Layoffs could come with Head Start federal grant funding
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A resolution will come before the Washtenaw County Board of Commissioners Wednesday night that, if approved, would result in a major overhaul in the leadership structure and elimination of several positions.
The resolution itself is a $4.55 million grant application to the U.S. Department of Health and Human Services to fund the majority of the program in the 2012-13 school year.
Head Start is a national program that focuses on breaking the cycle of poverty through educational, health, nutrition, social, emotional and cognitive services.
It provides preschool to eligible children between the ages of 3 and 5 years old, as well as their families. In Washtenaw County, Head Start will serve 561 children in the 2012-13 school year.
The county has administered the Head Start program for the past 47 years, and decided in November 2011 that it could no longer afford the program. The commissioners then authorized the transfer of the program back to the federal government.
The county is still overseeing the program for the 12-13 year while the government seeks a longstanding administrator for Washtenaw County.
County Administrator Verna McDaniel said the Washtenaw Intermediate School District has expressed interest in submitting a proposal for the program, and she would support the move.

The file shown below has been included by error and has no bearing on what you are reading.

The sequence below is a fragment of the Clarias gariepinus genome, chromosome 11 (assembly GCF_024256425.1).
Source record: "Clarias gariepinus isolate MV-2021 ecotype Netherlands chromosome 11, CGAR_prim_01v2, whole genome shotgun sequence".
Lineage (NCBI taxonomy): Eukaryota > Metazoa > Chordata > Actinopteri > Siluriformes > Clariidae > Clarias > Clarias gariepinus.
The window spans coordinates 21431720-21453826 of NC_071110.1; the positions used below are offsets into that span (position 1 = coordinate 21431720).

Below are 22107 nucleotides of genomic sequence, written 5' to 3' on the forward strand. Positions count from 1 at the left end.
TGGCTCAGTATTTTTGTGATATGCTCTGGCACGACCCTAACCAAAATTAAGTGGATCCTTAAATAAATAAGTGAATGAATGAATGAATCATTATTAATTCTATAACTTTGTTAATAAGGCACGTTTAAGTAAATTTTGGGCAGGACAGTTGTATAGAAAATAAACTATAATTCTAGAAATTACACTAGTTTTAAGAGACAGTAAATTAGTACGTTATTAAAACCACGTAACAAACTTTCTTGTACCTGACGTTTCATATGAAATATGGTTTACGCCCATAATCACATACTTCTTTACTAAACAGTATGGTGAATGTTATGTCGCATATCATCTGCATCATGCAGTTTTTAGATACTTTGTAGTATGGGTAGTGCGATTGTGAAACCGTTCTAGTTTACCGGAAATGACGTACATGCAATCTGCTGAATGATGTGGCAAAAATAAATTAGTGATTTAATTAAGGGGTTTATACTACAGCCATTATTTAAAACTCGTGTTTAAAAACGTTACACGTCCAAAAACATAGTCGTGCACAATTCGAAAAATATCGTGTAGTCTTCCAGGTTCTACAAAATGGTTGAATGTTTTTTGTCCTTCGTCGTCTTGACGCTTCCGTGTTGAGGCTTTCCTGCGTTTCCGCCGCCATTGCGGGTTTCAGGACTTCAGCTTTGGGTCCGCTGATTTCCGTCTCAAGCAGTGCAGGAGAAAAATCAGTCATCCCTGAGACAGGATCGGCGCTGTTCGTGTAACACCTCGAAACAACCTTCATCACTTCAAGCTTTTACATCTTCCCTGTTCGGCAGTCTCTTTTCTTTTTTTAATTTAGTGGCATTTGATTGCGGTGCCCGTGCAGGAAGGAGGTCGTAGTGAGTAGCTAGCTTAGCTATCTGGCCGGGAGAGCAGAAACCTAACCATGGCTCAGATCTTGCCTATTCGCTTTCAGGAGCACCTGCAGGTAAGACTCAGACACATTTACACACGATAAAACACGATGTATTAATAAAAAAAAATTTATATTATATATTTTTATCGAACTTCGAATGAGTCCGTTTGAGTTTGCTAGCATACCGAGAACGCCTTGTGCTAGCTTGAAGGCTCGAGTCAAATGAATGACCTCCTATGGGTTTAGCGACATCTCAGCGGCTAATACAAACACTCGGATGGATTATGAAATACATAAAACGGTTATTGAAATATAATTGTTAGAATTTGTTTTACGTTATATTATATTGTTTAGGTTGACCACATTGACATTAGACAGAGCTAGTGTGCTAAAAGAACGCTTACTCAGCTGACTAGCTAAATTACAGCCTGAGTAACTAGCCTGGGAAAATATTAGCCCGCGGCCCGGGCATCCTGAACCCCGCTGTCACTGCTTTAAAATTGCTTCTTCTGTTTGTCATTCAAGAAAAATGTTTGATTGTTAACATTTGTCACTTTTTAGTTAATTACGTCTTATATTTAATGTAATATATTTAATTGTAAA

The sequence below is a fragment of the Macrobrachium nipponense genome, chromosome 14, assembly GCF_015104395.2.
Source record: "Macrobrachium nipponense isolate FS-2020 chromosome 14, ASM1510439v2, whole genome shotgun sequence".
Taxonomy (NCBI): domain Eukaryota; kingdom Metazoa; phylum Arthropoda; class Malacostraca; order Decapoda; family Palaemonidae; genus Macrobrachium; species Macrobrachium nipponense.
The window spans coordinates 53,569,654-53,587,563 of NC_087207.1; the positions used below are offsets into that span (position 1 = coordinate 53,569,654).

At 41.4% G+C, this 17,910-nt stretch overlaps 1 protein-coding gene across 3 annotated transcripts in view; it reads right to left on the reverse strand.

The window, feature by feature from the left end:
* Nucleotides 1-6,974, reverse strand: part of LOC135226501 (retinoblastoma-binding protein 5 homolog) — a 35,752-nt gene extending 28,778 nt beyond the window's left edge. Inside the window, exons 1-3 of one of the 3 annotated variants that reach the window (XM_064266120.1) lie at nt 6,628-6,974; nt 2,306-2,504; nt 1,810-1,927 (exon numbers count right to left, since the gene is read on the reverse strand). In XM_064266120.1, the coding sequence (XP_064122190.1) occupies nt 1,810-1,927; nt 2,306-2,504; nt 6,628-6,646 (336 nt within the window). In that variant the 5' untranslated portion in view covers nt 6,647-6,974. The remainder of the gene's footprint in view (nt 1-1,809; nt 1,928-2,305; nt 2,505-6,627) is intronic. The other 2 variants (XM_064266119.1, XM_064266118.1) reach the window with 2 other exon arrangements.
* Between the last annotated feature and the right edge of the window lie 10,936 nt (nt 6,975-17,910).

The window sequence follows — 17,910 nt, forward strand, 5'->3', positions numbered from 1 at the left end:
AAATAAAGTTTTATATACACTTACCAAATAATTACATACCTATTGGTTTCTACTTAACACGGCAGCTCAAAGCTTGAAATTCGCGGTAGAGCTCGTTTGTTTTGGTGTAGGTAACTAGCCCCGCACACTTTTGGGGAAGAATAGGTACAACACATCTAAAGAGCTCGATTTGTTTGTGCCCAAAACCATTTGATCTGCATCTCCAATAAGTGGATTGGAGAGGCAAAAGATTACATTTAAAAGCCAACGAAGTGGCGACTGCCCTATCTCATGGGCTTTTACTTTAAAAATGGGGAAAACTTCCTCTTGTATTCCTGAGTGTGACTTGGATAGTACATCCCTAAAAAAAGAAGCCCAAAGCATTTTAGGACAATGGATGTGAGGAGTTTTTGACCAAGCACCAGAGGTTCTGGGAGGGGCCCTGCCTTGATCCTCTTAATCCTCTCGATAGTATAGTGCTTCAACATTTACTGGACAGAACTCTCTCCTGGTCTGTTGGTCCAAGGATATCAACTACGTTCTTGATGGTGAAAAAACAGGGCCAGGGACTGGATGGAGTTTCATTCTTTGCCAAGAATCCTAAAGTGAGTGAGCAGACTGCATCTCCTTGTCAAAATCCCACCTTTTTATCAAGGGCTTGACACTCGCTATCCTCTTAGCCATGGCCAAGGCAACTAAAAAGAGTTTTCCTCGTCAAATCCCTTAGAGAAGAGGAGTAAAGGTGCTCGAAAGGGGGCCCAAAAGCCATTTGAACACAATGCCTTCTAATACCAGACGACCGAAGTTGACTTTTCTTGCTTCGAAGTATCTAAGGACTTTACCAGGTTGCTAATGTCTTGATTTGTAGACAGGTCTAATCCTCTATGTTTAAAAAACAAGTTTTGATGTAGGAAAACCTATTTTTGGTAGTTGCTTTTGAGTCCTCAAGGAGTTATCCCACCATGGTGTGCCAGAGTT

“We feel the educational system could handle the program and take it to the next level,” McDaniel said.
The proposed 2012-13 $4.55 million program budget is composed of $4.028 million of federal revenue, $128,500 in USDA funds and $394,563 of in-kind contributions from the school systems the program serves and the county.
The county will also have to pay $355,056 in indirect costs to keep the program operational in the 2012-13 school year, McDaniel said.
The resolution before the commissioners Wednesday night calls for the elimination of 7.8 full-time-equivalent positions during the 2012-13 school year. The positions would mostly be made up of rearranging staff and unfilled positions.
In the rearrangement, 2.3 of the full-time equivalent positions are currently filled and three people would be affected, according to a memo from Cassandra Sheriff, interim director for Head Start, to McDaniel.
“It was decided that we could hang onto it for a year if we could bring the cost down,” McDaniel said.
McDaniel said the majority of the layoffs would come from lower-budgeted employees.
The staff was downsized to keep Head Start’s budget balanced, McDaniel said, a move that was necessary to keep the county’s general fund on an even keel.
If the commissioners approve the resolution, teaching staff in each room will be reduced from three to two.
Currently, one lead teacher and two assistants work in classrooms. Program standards only require one lead teacher and one assistant as long as a set of family service workers and assistant teachers float between classrooms.
The same number of children will be served through the program as previous years.
Administrative positions also will be consolidated or eliminated.
“There are another several other non-union positions that we held vacant, and tried to not impact the bargaining unit the best we could,” McDaniel said.
The program director position was eliminated after the former director Pat Horne McGee retired, McDaniel said.
Sheriff has been serving as the interim director, and will continue in that role, McDaniel said.